zTunes Digital Media Management System
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zTunes is a system for ingesting and synchronizing digital media libraries
in multiple media formats and for multiple devices.  I built it so that
we could play all the music in our library on all of our devices (iPods,
Squeezebox, other MP3 players) without having to transcode everything down
to the least-common-denominator.

Configuring zTunes:

Copy the configuration file config.rb from the GEM and put it somewhere.
Edit it according to the descriptions below, and invoke zTunes with:

    ztunes -c /path/to/config.rb target...

There are three kinds of directories in a zTunes configuration:
 - Media folders -- these are the authoritative copies of your media,
using their media tags to structure the subdirectories (e.g.,
"The Who/Who's Next/Baba O'Reilly.flac").
 - Drop folders -- these are directories into which you drop new media
files, to be filed into your media directories.  Filing may simply involve
copying, or it could involve transcoding or compression.  My metaphor
for drop folders is the gas tank of an M1 -- you can pour any combustible
material into it, and the fuel sensors figure out how to burn it.
 - View folders -- these are directories that are targeted at a
specific device whose supported media types are known.  For example, you
might have an iPod directory.  Since iPods can play m4a and mp3 natively,
the iPod view directory would contain symlinks back to the authoritative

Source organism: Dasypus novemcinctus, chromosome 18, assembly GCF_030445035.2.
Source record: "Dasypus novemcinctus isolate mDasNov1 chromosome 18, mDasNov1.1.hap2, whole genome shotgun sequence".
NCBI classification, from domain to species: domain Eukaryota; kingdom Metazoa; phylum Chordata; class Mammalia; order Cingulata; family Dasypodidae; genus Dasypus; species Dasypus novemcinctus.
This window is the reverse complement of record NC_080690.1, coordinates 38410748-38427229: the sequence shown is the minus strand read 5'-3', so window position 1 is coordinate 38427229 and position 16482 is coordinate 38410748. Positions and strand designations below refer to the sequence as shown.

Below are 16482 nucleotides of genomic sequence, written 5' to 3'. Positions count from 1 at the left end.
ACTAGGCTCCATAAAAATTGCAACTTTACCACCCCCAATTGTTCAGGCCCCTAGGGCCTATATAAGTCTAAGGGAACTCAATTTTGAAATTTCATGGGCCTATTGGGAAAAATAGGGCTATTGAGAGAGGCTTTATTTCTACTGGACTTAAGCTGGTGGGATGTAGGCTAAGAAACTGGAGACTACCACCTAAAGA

copy for these files, plus transcoded versions of other files (such as flac
or wma) in a format that iPod likes.

Here's an example of how you might configure zTunes where you have one
main media directory for audio files, a single drop folder, and view
folders for iPod and Squeezebox.  First you configure your directories:

# Drop folder
DROP = "/home/media/drop"

# Media folders
AUDIO = "/home/media/music"
VIDEO = "/home/media/video"

# View folders
MP3 = "/home/media/views/mp3"
IPOD = "/home/media/views/ipod"
SQUEEZEBOX = "/home/media/views/squeezebox"

# The staging directory is a temporary folder for use by zTunes
STAGE = "/home/media/stage"

Then, you configure your drop folders.  Here, we only have one drop
folder, which supports wav, mp3, wma, flac, and m4a.  All these files
will be swept to the AUDIO directory after being processed by the
specified handler.  For flac, m4a, wma, and mp3, the handler just copies
the file; for WAV files, the handler encodes it with flac and extracts
the metadata from the file name (using a naming convention specific to
the handler).

        DROP => {
                "wav"  => { :handler => WavToFlacDropHandler.new,  :toDir => AUDIO },
                "mp3"  => { :handler => SimpleDropHandler.new("mp3"),  :toDir => AUDIO },
                "wma"  => { :handler => WmaDropHandler.new,  :toDir => AUDIO },
                "flac" => { :handler => SimpleDropHandler.new("flac"), :toDir => AUDIO },
                "m4a"  => { :handler => SimpleDropHandler.new("m4a"),  :toDir => AUDIO }

The view folders are the most complicated part.  A view is a directory tree filled with
symlinks back to the media folders, or transcoded versions of files from the media folders.
It is allowable to have views of views; the example below shows that.

        MP3 => { :target => :mp3,
                 :fromDirs => [ AUDIO ],
                 :supportedTypes => [ "mp3" ],
                 :transcode => { "flac" => FlacToMp3.new,
                                 "wma" => WmaToMp3.new,
                                 "m4a" => M4aToMp3.new }
        IPOD => { :target => :ipod,
                  :fromDirs => [ AUDIO, MP3 ],